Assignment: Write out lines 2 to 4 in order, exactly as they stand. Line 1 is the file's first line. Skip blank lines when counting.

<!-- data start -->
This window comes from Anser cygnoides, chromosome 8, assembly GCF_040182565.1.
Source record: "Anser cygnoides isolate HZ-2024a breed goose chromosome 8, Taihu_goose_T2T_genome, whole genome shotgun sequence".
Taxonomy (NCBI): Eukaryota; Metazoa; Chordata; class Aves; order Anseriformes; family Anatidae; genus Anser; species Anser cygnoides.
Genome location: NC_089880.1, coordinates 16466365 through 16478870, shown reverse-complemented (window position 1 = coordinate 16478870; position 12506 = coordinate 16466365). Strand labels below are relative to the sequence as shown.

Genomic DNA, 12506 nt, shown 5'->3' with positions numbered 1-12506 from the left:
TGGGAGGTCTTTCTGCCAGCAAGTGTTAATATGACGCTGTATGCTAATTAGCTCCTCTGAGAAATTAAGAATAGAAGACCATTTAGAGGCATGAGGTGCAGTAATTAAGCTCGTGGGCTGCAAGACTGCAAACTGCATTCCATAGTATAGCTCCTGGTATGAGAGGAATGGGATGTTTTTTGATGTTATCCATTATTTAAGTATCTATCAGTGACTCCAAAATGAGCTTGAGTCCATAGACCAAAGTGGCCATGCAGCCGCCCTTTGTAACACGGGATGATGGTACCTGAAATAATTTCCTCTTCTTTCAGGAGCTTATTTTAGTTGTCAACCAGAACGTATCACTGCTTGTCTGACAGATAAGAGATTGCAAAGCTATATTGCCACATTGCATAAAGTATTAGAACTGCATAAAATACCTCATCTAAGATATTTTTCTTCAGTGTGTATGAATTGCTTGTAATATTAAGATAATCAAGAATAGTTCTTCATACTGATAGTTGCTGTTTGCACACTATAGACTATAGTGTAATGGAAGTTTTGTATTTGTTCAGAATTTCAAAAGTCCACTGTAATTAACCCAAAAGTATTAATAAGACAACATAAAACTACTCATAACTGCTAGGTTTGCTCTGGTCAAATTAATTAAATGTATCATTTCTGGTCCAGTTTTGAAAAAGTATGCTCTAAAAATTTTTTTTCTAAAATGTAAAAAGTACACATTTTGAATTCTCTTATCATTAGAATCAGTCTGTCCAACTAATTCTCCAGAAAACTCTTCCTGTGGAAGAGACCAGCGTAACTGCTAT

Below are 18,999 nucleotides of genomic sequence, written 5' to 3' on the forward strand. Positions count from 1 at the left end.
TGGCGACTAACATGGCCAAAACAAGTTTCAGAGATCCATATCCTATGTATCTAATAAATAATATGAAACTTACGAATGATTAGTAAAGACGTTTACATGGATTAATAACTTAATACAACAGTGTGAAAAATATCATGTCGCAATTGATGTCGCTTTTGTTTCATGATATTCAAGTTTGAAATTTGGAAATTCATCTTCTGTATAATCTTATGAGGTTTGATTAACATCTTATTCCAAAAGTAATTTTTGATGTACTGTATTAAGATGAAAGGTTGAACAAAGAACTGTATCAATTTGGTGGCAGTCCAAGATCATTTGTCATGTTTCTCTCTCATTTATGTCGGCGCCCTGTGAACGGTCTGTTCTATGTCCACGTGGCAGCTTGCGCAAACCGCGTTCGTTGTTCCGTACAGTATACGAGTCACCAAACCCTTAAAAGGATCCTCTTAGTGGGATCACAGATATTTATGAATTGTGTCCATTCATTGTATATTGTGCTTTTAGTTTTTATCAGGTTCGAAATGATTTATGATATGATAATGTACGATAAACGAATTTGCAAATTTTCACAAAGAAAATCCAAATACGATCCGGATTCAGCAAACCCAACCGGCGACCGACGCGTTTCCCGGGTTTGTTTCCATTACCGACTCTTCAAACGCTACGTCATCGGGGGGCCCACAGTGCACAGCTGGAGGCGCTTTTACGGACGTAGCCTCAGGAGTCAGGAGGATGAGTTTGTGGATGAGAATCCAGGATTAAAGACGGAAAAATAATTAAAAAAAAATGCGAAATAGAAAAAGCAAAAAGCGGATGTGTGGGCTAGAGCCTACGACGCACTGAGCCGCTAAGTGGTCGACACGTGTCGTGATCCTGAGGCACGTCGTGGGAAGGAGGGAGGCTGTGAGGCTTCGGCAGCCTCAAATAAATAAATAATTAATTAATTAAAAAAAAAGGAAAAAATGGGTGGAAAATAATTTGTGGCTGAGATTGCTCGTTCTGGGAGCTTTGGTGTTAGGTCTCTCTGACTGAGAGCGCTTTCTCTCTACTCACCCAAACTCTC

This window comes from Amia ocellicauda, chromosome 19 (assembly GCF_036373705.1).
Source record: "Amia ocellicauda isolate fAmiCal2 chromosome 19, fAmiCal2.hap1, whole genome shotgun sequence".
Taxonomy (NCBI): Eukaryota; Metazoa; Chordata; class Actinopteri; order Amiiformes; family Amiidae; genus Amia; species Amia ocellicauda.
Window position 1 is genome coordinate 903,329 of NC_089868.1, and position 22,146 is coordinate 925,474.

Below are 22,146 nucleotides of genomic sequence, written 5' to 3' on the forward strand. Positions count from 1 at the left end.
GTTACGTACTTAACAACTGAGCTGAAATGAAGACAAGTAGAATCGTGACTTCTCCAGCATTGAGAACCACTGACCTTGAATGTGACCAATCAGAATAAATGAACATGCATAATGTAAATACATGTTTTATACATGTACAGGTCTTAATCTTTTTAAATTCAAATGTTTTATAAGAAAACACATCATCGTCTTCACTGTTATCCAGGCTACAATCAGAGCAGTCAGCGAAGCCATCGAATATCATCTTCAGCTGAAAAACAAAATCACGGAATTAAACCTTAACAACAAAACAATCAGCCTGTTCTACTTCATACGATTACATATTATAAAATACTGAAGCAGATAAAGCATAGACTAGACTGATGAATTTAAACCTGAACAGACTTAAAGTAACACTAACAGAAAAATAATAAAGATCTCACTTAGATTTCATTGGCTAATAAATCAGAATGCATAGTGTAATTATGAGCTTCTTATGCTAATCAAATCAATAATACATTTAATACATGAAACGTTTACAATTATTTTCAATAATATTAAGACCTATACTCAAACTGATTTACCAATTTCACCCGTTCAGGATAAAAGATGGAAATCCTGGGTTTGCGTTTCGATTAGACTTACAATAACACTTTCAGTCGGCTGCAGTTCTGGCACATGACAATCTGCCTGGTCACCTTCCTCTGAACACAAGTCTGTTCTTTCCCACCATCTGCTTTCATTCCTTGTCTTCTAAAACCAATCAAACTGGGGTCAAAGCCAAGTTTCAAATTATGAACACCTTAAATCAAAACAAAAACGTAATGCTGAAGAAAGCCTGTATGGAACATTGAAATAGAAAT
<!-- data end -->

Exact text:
Source record: "Anser cygnoides isolate HZ-2024a breed goose chromosome 8, Taihu_goose_T2T_genome, whole genome shotgun sequence".
Taxonomy (NCBI): Eukaryota; Metazoa; Chordata; class Aves; order Anseriformes; family Anatidae; genus Anser; species Anser cygnoides.
Genome location: NC_089880.1, coordinates 16466365 through 16478870, shown reverse-complemented (window position 1 = coordinate 16478870; position 12506 = coordinate 16466365). Strand labels below are relative to the sequence as shown.